China and the Global Energy Crisis

China and the Global Energy Crisis

Development and Prospects for China’s Oil and Natural Gas

Tatsu Kambara and Christopher Howe

This book examines China’s record of oil and gas development, its refining capacity, and energy prospects. The authors conclude that there are no fundamental reasons for anxiety about China’s demands on the world energy economy, but they emphasize that its energy future will depend critically on a continuation of reform and internationalization. China and the Global Energy Crisis is a concise but detailed study of these issues.

Chapter 1: The Origins and Modern Development of China’s Oil and Gas Industry

Tatsu Kambara and Christopher Howe

Subjects: asian studies, asian development, asian economics, asian innovation and technology, asian politics and policy, development studies, asian development, economics and finance, asian economics, energy economics, environmental economics, environment, asian environment, environmental economics, innovation and technology, asian innovation, politics and public policy, asian politics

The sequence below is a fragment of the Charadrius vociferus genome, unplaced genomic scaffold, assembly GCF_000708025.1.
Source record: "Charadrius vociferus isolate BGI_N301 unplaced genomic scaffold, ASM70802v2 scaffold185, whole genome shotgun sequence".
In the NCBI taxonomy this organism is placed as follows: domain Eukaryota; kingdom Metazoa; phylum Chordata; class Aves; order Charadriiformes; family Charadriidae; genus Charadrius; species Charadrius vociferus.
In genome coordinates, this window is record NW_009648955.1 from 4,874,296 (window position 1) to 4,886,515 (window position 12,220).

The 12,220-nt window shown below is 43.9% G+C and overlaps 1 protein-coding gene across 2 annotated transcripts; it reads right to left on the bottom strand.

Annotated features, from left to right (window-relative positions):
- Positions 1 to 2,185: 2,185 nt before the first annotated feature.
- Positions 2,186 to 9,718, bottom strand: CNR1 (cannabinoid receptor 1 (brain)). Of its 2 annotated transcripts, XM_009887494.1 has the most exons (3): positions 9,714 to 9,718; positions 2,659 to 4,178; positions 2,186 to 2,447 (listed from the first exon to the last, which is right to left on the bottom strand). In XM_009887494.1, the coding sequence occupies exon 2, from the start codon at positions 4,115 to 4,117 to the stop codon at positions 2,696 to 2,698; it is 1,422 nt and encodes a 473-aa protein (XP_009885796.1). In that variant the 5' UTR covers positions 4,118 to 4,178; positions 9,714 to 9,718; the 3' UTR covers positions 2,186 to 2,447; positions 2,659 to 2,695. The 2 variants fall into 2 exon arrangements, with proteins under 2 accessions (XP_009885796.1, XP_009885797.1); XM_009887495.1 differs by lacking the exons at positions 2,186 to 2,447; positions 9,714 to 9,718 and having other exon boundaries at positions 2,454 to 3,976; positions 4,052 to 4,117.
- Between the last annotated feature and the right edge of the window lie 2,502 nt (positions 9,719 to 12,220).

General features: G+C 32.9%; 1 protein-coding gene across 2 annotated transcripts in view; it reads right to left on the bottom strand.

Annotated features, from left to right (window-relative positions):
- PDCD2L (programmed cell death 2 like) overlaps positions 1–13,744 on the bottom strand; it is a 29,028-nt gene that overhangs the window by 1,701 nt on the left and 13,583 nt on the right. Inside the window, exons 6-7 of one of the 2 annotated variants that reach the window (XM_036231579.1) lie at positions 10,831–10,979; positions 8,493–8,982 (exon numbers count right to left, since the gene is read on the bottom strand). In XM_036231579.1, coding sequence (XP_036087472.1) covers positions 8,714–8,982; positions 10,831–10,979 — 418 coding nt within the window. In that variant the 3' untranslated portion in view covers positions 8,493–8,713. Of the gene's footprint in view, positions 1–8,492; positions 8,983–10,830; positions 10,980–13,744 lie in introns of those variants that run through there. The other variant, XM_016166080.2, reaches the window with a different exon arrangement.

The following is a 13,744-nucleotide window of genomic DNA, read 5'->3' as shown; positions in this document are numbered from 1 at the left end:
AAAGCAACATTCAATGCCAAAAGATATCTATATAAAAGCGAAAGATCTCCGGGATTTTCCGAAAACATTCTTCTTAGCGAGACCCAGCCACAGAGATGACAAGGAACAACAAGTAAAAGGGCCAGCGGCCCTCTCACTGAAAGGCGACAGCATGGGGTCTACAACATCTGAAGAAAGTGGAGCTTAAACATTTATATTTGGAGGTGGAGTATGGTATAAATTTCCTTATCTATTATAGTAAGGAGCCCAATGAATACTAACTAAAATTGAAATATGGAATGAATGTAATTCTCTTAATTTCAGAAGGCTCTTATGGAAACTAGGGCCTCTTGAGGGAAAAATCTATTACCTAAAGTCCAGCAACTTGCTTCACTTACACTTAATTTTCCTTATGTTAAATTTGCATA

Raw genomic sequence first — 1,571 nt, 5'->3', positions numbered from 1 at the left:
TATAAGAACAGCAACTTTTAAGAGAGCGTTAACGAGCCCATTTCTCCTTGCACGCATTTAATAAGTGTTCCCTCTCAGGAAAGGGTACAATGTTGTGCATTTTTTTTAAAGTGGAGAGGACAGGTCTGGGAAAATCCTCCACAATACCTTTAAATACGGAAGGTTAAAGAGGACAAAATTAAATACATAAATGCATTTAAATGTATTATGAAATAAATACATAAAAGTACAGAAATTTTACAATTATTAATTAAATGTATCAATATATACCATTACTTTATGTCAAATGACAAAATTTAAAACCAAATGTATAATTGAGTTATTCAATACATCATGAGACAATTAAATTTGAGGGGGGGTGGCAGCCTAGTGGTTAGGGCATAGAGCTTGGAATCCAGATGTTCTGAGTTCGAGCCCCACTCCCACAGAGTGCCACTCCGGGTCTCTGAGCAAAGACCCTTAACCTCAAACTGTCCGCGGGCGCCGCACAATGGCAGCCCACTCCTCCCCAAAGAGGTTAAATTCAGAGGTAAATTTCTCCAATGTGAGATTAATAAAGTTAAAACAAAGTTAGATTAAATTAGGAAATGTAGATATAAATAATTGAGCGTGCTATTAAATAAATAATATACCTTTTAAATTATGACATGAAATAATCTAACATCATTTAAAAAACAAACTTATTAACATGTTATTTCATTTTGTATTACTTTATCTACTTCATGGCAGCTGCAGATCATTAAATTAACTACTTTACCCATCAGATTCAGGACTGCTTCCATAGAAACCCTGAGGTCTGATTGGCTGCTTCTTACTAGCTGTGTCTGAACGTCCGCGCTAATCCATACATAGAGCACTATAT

OIL AND GAS BEFORE THE ESTABLISHMENT OF THE PEOPLE’S REPUBLIC OF CHINA Although small and economically insignificant, oil and gas were known in pre-modern China. Both oil and gas seeped or even gushed through the earth and the Chinese found ways to use them. For example, along the Yanshui River in Shanxi Province crude oil was used for fuel and other traditional uses included the lubrication of axles and the making of pitch to seal ships’ hulls.1 Even more remarkable was the development of natural gas in Sichuan Province. This was transported through bamboo pipes and burnt in the process of extracting salt from underground wells of salt water. The first known use of the term we now use for oil – shiyou – was over 900 years ago, since when the term has been common usage in both China and Japan (see Photograph 1.1). In the modern age oil became of major importance when, in the form of kerosene, it began to be widely used as a lighting fuel. Western oil companies rushed to this new Asian market, importing large quantities of kerosene into both India and China. Shell oil company (Royal Dutch Shell) had a large oil market in Asian countries. From less than half a million gallons in 1870, imports from the USA alone to China reached 165 million gallons by 1920 as consumption rose, boosted by marketing campaigns which even included the free distribution of kerosene-burning lamps by the Standard Oil Company.2 This new industry was based...

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